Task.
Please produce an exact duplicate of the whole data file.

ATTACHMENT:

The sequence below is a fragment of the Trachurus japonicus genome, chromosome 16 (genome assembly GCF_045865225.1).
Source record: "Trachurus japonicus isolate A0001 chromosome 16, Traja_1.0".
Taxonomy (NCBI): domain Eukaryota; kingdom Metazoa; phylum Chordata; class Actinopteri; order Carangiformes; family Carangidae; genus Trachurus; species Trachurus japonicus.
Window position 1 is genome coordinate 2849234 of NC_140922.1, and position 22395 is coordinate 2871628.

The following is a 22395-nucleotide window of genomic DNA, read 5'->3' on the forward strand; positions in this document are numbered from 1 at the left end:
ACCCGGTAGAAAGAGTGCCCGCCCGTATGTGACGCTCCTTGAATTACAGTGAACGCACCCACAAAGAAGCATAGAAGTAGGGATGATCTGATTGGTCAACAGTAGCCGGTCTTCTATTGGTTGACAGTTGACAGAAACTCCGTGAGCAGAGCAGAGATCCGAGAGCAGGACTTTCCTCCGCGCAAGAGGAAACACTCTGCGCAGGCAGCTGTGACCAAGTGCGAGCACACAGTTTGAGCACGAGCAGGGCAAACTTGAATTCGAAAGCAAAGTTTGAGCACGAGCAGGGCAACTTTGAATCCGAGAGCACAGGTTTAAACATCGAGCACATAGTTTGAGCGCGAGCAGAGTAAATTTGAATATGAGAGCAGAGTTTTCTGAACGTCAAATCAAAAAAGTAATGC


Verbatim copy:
The sequence below is a fragment of the Trachurus japonicus genome, chromosome 16 (genome assembly GCF_045865225.1).
Source record: "Trachurus japonicus isolate A0001 chromosome 16, Traja_1.0".
Taxonomy (NCBI): domain Eukaryota; kingdom Metazoa; phylum Chordata; class Actinopteri; order Carangiformes; family Carangidae; genus Trachurus; species Trachurus japonicus.
Window position 1 is genome coordinate 2849234 of NC_140922.1, and position 22395 is coordinate 2871628.

The following is a 22395-nucleotide window of genomic DNA, read 5'->3' on the forward strand; positions in this document are numbered from 1 at the left end:
ACCCGGTAGAAAGAGTGCCCGCCCGTATGTGACGCTCCTTGAATTACAGTGAACGCACCCACAAAGAAGCATAGAAGTAGGGATGATCTGATTGGTCAACAGTAGCCGGTCTTCTATTGGTTGACAGTTGACAGAAACTCCGTGAGCAGAGCAGAGATCCGAGAGCAGGACTTTCCTCCGCGCAAGAGGAAACACTCTGCGCAGGCAGCTGTGACCAAGTGCGAGCACACAGTTTGAGCACGAGCAGGGCAAACTTGAATTCGAAAGCAAAGTTTGAGCACGAGCAGGGCAACTTTGAATCCGAGAGCACAGGTTTAAACATCGAGCACATAGTTTGAGCGCGAGCAGAGTAAATTTGAATATGAGAGCAGAGTTTTCTGAACGTCAAATCAAAAAAGTAATGC